If you’re reading this blog post, it’s likely that you’ve heard of Romeo and Juliet somehow. You’ve probably taken your kids to the cinema to see the gnome version, sobbed over Di Caprio’s sultry angst as the protagonist, or sang along to the music of West Side Story, but do you really know what it’s all about?
Romeo and Juliet is arguably one of the greatest love stories of all time, and one of the most well-known. Thought to have been written around 1595-96, it is the tale of two ‘star-crossed lovers’ who fall deeply and swiftly for each other, but are forbidden to be together. Romeo belongs to the House of Montague, and Juliet to the Capulets; noble families that have been fighting between themselves for years, to no avail. Prince Escalus, the ruler of Verona (a city in Italy, the setting for the play), attempts to prevent their conflict by promising death to any individual who disturbs the peace in the future. Unfortunately for our protagonists and their fellow characters, death is the only way in which to bring any peace between them.
The first to die, the day after Romeo and Juliet have married in secret, is Mercutio (a Montague), murdered by Tybalt (a Capulet). In revenge, Romeo kills Tybalt and is consequently forever banished from Verona by the Prince. Juliet is then faced with a life-changing dilemma; tell her parents of her marriage to Romeo to avoid her looming betrothal to another man, or find other means to escape it. Of course, she chooses the latter, taking advice from the Friar who hatches a plan; she is to take a potion that would make her appear dead, so she would be entombed, to then be rescued alive by the Friar and Romeo. Juliet does as is instructed, understanding that a letter will reach Romeo explaining all.
As expected of a tragedy, her lover does not receive the letter, and upon hearing of Juliet’s death, Romeo kills himself at her tomb. When she awakes, she then does the same, unable to live without him.
Sadly, the death of their children is the only thing that encourages the Montagues and Capulets to end their feud, which they do agree to at the end of the play, ‘O brother Montague, give me thy hand.’
"For never was a story of more woe, than this of Juliet and her Romeo"
Of course, as the most famous love story in the history of English Literature, this is the main theme of the play. It tells of passionate, romantic love, love at first sight, young love (Juliet was supposedly only thirteen!), and depicts love as an uncontrollable force. Love is what drives this play, and what drives the worldwide existence of Romeo and Juliet to this day, yet it is important to realise and remember that Shakespeare is showing us a different side to the picture perfect view we are so often subjected to. Love makes the young couple disobey and abandon in their obsession with each other, (an obsession that, I might add, comes only hours after Romeo’s obsession with another woman).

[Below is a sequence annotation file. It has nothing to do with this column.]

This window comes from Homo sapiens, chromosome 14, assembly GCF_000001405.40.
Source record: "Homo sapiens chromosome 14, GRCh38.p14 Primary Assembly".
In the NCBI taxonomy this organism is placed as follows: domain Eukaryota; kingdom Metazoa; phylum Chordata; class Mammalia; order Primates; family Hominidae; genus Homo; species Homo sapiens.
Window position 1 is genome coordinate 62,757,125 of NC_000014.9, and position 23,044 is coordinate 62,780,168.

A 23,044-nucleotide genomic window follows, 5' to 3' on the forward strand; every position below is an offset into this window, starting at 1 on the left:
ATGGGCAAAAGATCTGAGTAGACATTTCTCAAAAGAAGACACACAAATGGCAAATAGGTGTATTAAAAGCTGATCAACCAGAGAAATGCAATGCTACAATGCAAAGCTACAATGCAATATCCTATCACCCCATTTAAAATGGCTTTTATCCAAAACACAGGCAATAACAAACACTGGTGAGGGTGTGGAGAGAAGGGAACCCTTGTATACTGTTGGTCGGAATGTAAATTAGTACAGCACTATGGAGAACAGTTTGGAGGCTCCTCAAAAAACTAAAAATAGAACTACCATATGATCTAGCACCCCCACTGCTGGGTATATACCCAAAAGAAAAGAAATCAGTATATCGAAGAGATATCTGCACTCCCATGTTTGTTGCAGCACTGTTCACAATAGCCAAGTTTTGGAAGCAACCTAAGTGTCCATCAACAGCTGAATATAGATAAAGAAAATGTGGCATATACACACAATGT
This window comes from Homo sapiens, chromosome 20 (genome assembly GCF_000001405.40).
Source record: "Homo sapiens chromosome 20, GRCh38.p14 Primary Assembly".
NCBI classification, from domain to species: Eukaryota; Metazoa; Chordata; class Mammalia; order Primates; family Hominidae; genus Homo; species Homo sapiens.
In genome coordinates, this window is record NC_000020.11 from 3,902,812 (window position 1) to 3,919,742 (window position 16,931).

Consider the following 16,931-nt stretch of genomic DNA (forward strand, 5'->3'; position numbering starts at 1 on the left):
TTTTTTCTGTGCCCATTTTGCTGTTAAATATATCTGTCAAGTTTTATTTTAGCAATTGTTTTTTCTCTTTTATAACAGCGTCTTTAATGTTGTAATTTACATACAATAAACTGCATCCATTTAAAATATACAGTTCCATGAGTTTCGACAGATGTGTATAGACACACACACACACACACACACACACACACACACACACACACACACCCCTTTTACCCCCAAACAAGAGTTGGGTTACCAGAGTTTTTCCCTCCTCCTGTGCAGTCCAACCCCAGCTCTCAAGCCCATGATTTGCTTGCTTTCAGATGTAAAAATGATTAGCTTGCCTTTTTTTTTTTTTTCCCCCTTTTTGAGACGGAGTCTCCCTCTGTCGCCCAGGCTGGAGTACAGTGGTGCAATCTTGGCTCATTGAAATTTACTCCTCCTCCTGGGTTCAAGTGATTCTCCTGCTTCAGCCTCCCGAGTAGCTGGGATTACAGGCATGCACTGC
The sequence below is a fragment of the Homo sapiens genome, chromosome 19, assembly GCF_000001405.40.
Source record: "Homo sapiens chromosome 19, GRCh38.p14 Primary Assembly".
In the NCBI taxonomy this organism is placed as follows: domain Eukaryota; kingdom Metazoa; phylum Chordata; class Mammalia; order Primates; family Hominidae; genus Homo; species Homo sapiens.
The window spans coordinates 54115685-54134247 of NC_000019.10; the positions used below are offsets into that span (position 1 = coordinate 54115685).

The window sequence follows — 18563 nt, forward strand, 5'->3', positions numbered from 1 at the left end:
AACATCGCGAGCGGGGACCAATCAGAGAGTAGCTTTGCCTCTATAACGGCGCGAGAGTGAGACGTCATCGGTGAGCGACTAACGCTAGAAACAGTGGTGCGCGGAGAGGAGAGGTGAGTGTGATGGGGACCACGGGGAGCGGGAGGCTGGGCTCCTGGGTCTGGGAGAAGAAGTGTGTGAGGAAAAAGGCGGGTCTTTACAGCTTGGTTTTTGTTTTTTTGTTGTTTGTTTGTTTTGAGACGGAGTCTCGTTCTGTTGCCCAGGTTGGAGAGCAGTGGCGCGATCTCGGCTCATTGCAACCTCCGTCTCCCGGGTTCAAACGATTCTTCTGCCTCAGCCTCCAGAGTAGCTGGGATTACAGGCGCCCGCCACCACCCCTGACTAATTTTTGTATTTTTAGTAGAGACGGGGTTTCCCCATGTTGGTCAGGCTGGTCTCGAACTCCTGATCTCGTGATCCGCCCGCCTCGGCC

The audience is told as soon as the play begins that it will end in tragedy. The ‘star-crossed lovers’ relationship is of a ‘death-marked love’, and the family feud is one that will not halt without ‘their children’s end’. However much the audience or reader roots for the couple, we know they will die and that fate cannot be meddled with.
"Did my heart love till now? Forswear it, sight, for I ne'er saw true beauty till this night."
Romeo and Juliet is known worldwide, by all types of people of varying ages and nationality. It has been translated into dozens of languages, performed in over 24 countries in the last decade, turned into film, musicals, ballet, and television adaptations. No wonder you’ve heard of it.
Despite being over 400 years old, this play will never lose its charm, neither to a great lover of Shakespeare or to a world subconsciously harmonious with it. Romeo and Juliet will always be relevant, as long as human beings continue to fall in love and give themselves up to it.